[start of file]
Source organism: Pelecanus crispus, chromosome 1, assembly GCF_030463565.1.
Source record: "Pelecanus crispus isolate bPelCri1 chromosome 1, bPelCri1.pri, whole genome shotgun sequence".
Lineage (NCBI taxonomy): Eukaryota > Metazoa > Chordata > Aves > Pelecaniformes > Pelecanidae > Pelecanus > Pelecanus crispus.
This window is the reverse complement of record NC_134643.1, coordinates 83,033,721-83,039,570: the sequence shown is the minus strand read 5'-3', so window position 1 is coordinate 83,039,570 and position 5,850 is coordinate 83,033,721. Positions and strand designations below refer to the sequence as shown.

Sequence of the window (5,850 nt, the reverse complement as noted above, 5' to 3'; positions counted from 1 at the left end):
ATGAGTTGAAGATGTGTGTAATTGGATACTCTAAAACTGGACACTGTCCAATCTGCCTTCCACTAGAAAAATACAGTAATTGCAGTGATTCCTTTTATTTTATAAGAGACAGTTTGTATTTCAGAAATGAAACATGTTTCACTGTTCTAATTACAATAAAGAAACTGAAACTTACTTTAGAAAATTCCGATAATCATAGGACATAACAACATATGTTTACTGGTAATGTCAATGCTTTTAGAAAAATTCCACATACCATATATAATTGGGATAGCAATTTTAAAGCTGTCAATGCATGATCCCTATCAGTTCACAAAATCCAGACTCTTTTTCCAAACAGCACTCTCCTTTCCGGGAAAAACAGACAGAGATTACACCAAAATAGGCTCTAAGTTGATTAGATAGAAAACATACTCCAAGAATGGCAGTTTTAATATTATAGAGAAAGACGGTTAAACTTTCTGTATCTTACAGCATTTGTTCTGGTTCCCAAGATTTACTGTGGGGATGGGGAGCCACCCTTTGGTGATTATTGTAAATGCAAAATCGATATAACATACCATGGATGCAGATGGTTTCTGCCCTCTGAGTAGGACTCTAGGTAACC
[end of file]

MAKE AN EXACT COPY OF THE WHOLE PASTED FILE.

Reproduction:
Source organism: Pelecanus crispus, chromosome 1, assembly GCF_030463565.1.
Source record: "Pelecanus crispus isolate bPelCri1 chromosome 1, bPelCri1.pri, whole genome shotgun sequence".
Lineage (NCBI taxonomy): Eukaryota > Metazoa > Chordata > Aves > Pelecaniformes > Pelecanidae > Pelecanus > Pelecanus crispus.
This window is the reverse complement of record NC_134643.1, coordinates 83,033,721-83,039,570: the sequence shown is the minus strand read 5'-3', so window position 1 is coordinate 83,039,570 and position 5,850 is coordinate 83,033,721. Positions and strand designations below refer to the sequence as shown.

Sequence of the window (5,850 nt, the reverse complement as noted above, 5' to 3'; positions counted from 1 at the left end):
ATGAGTTGAAGATGTGTGTAATTGGATACTCTAAAACTGGACACTGTCCAATCTGCCTTCCACTAGAAAAATACAGTAATTGCAGTGATTCCTTTTATTTTATAAGAGACAGTTTGTATTTCAGAAATGAAACATGTTTCACTGTTCTAATTACAATAAAGAAACTGAAACTTACTTTAGAAAATTCCGATAATCATAGGACATAACAACATATGTTTACTGGTAATGTCAATGCTTTTAGAAAAATTCCACATACCATATATAATTGGGATAGCAATTTTAAAGCTGTCAATGCATGATCCCTATCAGTTCACAAAATCCAGACTCTTTTTCCAAACAGCACTCTCCTTTCCGGGAAAAACAGACAGAGATTACACCAAAATAGGCTCTAAGTTGATTAGATAGAAAACATACTCCAAGAATGGCAGTTTTAATATTATAGAGAAAGACGGTTAAACTTTCTGTATCTTACAGCATTTGTTCTGGTTCCCAAGATTTACTGTGGGGATGGGGAGCCACCCTTTGGTGATTATTGTAAATGCAAAATCGATATAACATACCATGGATGCAGATGGTTTCTGCCCTCTGAGTAGGACTCTAGGTAACC